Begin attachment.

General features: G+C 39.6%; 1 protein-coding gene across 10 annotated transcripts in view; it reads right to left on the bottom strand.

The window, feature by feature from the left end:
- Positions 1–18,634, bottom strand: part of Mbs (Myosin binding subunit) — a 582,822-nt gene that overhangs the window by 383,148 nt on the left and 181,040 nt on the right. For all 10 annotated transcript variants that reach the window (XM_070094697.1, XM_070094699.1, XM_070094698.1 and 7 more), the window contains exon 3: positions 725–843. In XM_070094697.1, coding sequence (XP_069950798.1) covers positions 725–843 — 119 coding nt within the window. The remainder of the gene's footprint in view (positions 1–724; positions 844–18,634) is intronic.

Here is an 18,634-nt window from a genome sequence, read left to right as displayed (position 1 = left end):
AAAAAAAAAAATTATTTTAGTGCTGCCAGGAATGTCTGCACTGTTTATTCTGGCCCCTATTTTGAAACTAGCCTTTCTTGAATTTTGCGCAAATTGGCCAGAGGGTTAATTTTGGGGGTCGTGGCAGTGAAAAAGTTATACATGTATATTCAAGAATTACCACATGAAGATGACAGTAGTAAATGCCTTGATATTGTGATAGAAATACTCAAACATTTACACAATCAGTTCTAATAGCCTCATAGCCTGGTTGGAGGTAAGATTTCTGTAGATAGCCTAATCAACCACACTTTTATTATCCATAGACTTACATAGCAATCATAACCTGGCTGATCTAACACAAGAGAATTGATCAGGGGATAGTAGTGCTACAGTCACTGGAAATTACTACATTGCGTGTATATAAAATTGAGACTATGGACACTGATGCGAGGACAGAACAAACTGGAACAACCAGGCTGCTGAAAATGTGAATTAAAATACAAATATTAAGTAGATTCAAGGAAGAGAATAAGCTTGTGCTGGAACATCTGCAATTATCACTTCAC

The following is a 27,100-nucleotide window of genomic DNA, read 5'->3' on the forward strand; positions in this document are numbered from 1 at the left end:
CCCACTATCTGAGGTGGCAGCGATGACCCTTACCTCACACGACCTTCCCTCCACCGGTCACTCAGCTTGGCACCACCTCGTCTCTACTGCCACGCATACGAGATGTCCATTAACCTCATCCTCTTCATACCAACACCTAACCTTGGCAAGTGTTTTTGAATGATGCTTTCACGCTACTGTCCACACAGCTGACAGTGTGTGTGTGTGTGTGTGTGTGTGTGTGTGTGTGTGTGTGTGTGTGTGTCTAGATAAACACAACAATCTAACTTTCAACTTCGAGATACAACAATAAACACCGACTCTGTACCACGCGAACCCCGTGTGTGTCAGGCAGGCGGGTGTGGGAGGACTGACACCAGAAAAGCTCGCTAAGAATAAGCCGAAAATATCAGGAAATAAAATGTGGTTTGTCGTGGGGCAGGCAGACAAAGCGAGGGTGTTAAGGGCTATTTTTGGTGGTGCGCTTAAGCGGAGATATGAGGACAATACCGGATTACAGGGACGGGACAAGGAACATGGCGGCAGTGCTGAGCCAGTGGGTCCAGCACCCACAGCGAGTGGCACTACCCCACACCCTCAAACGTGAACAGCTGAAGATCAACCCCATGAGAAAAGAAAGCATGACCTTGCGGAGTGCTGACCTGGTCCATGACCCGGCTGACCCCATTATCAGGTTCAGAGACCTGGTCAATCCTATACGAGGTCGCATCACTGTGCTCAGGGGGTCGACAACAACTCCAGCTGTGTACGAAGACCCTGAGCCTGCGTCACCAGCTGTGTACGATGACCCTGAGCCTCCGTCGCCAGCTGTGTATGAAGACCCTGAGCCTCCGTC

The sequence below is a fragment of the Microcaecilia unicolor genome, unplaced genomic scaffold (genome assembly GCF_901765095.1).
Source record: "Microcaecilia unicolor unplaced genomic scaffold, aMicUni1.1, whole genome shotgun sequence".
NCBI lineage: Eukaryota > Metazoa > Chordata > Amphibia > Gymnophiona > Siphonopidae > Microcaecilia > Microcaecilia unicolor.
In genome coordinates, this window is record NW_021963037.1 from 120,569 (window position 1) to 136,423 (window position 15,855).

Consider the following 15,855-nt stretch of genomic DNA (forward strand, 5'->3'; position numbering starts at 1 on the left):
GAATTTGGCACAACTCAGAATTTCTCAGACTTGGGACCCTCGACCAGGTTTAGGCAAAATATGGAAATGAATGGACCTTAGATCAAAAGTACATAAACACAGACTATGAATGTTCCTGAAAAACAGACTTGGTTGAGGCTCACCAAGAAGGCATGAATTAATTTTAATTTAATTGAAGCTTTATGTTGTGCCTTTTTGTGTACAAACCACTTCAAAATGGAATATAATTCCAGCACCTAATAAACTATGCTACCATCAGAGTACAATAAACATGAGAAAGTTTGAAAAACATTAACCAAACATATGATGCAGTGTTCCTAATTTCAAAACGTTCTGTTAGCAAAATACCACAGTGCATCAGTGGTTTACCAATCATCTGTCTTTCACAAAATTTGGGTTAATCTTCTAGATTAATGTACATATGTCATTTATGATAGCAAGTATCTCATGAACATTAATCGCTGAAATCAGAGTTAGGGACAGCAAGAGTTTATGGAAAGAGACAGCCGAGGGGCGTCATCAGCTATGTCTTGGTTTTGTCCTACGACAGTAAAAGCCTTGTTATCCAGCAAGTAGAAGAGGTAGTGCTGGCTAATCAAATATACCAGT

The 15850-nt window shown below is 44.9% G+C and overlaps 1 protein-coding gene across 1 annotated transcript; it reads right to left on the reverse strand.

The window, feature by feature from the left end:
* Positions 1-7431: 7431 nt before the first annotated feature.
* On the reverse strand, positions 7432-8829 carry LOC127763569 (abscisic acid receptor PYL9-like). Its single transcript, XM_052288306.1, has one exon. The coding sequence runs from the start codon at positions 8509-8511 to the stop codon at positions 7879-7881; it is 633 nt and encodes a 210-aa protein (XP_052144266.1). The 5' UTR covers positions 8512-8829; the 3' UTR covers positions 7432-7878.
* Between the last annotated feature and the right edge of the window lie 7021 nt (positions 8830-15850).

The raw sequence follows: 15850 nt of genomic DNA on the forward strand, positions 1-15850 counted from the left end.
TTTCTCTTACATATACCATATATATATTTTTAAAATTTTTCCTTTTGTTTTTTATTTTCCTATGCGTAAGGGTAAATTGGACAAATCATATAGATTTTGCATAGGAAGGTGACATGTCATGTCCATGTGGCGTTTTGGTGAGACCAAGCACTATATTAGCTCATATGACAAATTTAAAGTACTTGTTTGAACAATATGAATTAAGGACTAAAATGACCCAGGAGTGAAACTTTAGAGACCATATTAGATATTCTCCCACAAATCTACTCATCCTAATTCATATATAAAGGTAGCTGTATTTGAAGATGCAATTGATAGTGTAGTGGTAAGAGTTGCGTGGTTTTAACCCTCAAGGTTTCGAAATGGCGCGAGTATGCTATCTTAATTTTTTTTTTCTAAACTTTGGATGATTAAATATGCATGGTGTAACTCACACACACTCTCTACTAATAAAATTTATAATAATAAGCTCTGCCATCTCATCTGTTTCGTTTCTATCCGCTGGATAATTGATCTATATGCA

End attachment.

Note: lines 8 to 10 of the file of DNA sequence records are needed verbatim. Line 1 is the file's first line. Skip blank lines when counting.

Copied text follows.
The sequence below is a fragment of the Microcaecilia unicolor genome, unplaced genomic scaffold (genome assembly GCF_901765095.1).
Source record: "Microcaecilia unicolor unplaced genomic scaffold, aMicUni1.1, whole genome shotgun sequence".
NCBI lineage: Eukaryota > Metazoa > Chordata > Amphibia > Gymnophiona > Siphonopidae > Microcaecilia > Microcaecilia unicolor.